In Search of Sanuk (why you might care about an obscure charity in Thailand)

I first saw this video in December last year. Something about it really touched me, so I sent a small donation via the website.

A couple of days later, Dwight emailed me to say thanks. Something about him, and the project, stuck with me though, so I emailed him again to see if he could meet up.

Last week, I managed to make it to Bangkok and we went out to dinner. I wanted to know more about his project, and more importantly I wanted to see if he was for real.

Dwight started off like many of us, teaching English in Bangkok. Unlike many of us though, he noticed a serious social problem and decided to make the world better, one family at a time. Dwight works with refugees in Thailand, people who are in Thailand illegally, unwelcome and ignored, with no source of support. His In Search of Sanuk organization (sanuk means ‘fun’ in Thai) aims to help them financially and more importantly socially. Maybe it’s because I am an immigrant here in Japan, but I feel what he is doing is extremely important.

I am very comfortable here, but I have had tough times, even with all the support and advantages I have enjoyed. I cannot imagine doing the same thing with no support, all the while trying to avoid the authorities’ attention. I think what Dwight it doing is so important that I would like to ask you to check it out, and consider sending him a donation or visiting the project if you are ever in Bangkok. In Search of Sanuk can be found by clicking on the following links: Facebook page, website, and Youtube channel.

The Great East Japan Disaster Part Three: Refugee 1.0

The third installment. See Part One and Part Two if you are confused.

The Great East Japan Disaster Part Three: Refugee 1.0

The actual drive from Sendai to Kanazawa was nightmarish, not because it was particularly bad, but rather because it seemed vividly unreal.

We left the house about 2:30am, and headed south on Route 4 as the expressways were all closed due to the earthquake. We had half a tank of fuel, something that will become significant shortly. The power was off everywhere, so we had to slow down at each intersection to check for cars. No lights in houses, no street lights, no traffic lights. It was strangely peaceful and slightly eerie, with no other cars to be seen. The roads in the southern part of Sendai were not damaged, unlike the east of the city where our classroom is, where they buckled and cracked dramatically.

After an hour or so I couldn’t keep my eyes open, so I got my wife to take over driving duties and napped in the passenger seat. We were just north of Fukushima city at that point.

Of course, we had originally planned to go west then down the Sea of Japan coast. Unfortunately the fact that we only had half a tank of petrol made it seem more sensible to use the main roads to the south, even if that did take us closer to the reactor than we were comfortable with. Remember, at this point all we knew is that the plant was at risk, so we were very nervous about worst case scenarios (in hindsight, with some justification!).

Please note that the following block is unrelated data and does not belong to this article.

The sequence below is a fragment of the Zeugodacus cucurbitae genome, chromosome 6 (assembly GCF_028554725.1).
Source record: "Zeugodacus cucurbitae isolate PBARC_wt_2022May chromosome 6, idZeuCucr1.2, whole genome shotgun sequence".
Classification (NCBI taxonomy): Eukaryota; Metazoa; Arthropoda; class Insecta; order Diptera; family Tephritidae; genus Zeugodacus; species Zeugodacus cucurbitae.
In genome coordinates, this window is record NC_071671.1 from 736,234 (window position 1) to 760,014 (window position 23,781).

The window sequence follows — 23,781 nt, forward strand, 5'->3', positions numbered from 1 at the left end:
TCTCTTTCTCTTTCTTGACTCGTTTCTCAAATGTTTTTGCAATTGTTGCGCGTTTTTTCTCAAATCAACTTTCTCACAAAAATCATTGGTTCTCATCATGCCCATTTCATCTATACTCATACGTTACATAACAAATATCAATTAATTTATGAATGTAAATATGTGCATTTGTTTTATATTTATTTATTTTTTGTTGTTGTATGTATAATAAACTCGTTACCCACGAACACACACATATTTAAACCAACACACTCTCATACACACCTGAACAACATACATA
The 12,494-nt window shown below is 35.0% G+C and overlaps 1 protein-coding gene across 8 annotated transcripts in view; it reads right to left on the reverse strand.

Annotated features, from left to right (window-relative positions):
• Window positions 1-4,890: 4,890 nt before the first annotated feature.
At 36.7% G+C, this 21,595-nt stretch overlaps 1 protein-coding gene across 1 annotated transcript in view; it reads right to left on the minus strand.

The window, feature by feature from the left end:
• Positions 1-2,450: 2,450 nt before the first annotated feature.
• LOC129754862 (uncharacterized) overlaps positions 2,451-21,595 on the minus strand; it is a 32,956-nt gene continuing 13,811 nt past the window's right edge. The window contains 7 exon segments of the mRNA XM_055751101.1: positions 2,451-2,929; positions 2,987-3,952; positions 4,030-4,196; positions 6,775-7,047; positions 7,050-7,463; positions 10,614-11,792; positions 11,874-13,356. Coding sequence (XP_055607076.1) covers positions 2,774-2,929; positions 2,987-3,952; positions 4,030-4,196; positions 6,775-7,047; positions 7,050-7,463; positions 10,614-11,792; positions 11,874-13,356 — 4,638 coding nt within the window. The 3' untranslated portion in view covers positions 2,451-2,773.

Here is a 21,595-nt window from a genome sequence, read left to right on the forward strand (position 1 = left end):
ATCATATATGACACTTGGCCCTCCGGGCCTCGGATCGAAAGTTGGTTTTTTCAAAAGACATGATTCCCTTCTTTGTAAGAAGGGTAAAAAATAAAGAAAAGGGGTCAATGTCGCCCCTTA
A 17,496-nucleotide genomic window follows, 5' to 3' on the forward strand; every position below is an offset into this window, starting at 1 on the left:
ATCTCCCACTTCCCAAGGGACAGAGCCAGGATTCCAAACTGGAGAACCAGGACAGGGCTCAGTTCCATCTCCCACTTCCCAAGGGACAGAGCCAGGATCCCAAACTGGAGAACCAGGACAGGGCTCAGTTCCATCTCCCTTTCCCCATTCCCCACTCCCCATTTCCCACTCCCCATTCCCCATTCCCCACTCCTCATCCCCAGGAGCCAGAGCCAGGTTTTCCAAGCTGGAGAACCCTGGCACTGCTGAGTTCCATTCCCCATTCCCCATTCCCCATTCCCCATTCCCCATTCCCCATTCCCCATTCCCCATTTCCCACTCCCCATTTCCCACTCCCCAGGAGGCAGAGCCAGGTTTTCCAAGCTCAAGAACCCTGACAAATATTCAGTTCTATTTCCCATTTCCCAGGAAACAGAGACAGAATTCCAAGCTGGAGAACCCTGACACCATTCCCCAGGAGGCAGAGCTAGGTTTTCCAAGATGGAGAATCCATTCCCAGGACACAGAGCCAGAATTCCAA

After a couple of hours of sleep, I woke up and resumed driving. We passed through town after town, all silent and dark, and it wasn’t until we reached the southern end of Fukushima that the electricity came back on. Even then, shops and more importantly, petrol stations were closed and boarded up.

Further and further south we drove, with the fuel gauge dropping lower and lower. It was just outside Utsunomiya that I started getting seriously worried. The needle hit the bottom of the red section, and I figured we probably had about ten kilometres left before we had to ditch the car.

Suddenly we passed a petrol station with a small line of about five cars. It didn’t register for a few seconds, but then I pulled a very sharp u-turn and five minutes later we were in front of a pump. They were out of ordinary petrol, but still had four-star (premium, high-octane). I gratefully filled the tank, and we were on our way.

As we drove on, I realised how lucky we had been to drive past a petrol station that had just opened. Every other one we say for the next hour or two had a line of twenty to thirty cars waiting, or was closed.

The rest of the day was fairly ordinary. We had lunch at a Sukiya (a chain restaurant), stopped at a couple of convenience stores, drove through the most amazing scenery I have seen in Japan (Nagano and Toyama), and finally got to Kanazawa around 6pm, roughly fifteen hours after we set off.

That night we went to a sento (public bathhouse) and out to dinner. It was wonderful.